New York’s Reforming the Energy Vision moves ahead - Clean Coalition

New York’s Reforming the Energy Vision moves ahead

The Clean Coalition submitted comments on a PSC proposal to develop the REV market in New York and help guide the distribution grid planning process.

Craig Lewis

In response to energy challenges facing New York, the state launched an initiative known as Reforming the Energy Vision (REV). New York’s Public Service Commission (PSC) is leading REV with the goal of overhauling the state’s power system and regulatory landscape to promote greater deployment of distributed energy resources (DER), like local renewables, energy storage, and demand response.

This fall, the Clean Coalition submitted comments on a PSC proposal to develop the REV market in New York. The comments focused on how to best guide the distribution grid planning process in New York, which will be performed through the creation of Distributed System Implementation Plans (DSIPs). New York must proactively prepare for increased deployment of DER to streamline their smooth integration into the grid.

In our comments, the Clean Coalition leveraged our experience leading the implementation of California’s Distribution Resources Plans. The Distribution Resources Plans are similar to the DSIPs that REV will employ, and lessons learned in California are directly relevant to New York. Most importantly, the Clean Coalition stressed the need to begin modeling the distribution grid to determine the optimal locations for deploying DER that will provide the highest value to ratepayers.

On February 26, 2015, the PSC released an order on Track 1 of the proceeding, which is the first significant effort made to outline the REV initiative. The order called for the establishment of a Distribution System Platform (DSP) provider that is charged with enabling a market for DER. Initially, the order calls for the utilities to play the role of the DSP, in addition to keeping their more traditional role as a “wires” company. However, utilities will only be allowed to own DER in very limited circumstances, such as when creating demonstration projects.

PSC’s Track 1 Order noted the Clean Coalition’s contribution to the proceeding several times. Among other highlights, the order calls out our organization’s role in pushing utilities to quickly implement Community Microgrid demonstrations. To prove the efficacy of our distribution grid planning process, the Clean Coalition recommended that utilities promptly design and implement pilot projects that model one substation area, identify optimal locations for DER, and deploy the resources accordingly. In the Order, the PSC requires utilities to file initial demonstration projects by July 1, and further comments on community microgrids were solicited by May 1.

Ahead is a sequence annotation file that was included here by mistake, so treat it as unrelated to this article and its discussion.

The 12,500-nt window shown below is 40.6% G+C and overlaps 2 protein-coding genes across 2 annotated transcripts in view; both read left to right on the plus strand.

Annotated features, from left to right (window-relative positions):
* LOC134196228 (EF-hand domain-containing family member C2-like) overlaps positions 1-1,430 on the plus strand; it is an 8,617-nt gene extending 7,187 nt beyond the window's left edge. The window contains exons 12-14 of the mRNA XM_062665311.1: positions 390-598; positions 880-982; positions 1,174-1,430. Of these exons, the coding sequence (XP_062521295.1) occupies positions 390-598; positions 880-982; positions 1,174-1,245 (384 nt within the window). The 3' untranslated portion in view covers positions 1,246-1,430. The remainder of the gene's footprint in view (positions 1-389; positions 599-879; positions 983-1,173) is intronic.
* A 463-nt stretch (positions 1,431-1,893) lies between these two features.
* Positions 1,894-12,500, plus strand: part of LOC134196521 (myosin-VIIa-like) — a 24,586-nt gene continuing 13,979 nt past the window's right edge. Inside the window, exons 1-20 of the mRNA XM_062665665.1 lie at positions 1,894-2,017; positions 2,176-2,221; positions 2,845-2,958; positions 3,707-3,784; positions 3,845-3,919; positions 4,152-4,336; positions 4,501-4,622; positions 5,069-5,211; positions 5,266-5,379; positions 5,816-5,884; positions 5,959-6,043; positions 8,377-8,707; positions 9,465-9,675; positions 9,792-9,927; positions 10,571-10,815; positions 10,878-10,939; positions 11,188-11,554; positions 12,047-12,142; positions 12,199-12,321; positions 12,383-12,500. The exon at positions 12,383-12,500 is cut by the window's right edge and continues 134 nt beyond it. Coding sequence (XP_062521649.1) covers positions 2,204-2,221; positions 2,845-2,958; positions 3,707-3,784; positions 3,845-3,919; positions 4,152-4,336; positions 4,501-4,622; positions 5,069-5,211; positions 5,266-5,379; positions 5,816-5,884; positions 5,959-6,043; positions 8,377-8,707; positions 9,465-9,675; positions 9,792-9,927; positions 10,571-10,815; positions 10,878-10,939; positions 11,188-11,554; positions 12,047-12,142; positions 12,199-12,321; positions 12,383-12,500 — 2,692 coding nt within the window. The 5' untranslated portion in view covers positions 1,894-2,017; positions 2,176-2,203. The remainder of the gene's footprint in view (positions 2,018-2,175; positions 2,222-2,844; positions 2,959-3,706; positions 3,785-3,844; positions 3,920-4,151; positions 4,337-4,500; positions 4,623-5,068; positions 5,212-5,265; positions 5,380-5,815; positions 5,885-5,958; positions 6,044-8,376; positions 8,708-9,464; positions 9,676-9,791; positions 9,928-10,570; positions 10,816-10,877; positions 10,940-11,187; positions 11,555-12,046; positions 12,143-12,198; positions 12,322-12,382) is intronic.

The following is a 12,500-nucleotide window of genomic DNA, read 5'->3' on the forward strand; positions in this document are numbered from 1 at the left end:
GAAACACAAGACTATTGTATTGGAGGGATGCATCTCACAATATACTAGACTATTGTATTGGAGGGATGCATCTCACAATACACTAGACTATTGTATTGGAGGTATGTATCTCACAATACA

In the coming months, we will continue our involvement in the New York REV process—sharing our expertise on Community Microgrids and distribution grid planning with the PSC and others. Utilities will be required to file initial DSIPs by December 15, 2015. Further, Track 2 of the proceeding, which is to commence with a PSC straw proposal on June 1, will address ratemaking reforms to ensure equitable distribution of costs and benefits among customers, as well align utilities’ financial interests with the objectives of the entire initiative.

In order to further strengthen our impact, the Clean Coalition recently joined the Clean Energy Organizations Collaborative, which serves as a forum for aligned stakeholders in REV and other proceedings and includes national and state-based environmental groups, clean energy companies, renewable energy industry trade associations, energy efficiency providers, academic centers, and groups focused on consumer issues. Through our engagement, the Clean Coalition aims to guide New York towards a cleaner, more affordable, and more resilient power system.

Craig Lewis

Founder and Executive Director

Craig has over 30 years of experience in the renewables, wireless, semiconductor, and banking industries. Previously VP of Government Relations at GreenVolts, he was the first to successfully navigate a solar project through California’s Renewable Portfolio Standard solicitation process. Craig was also the energy policy lead on Steve Westly’s 2006 California gubernatorial campaign, and his resume includes senior government relations, corporate development, and marketing positions at leading wireless, semiconductor, and banking companies such as Qualcomm, Ericsson, and Barclays Bank.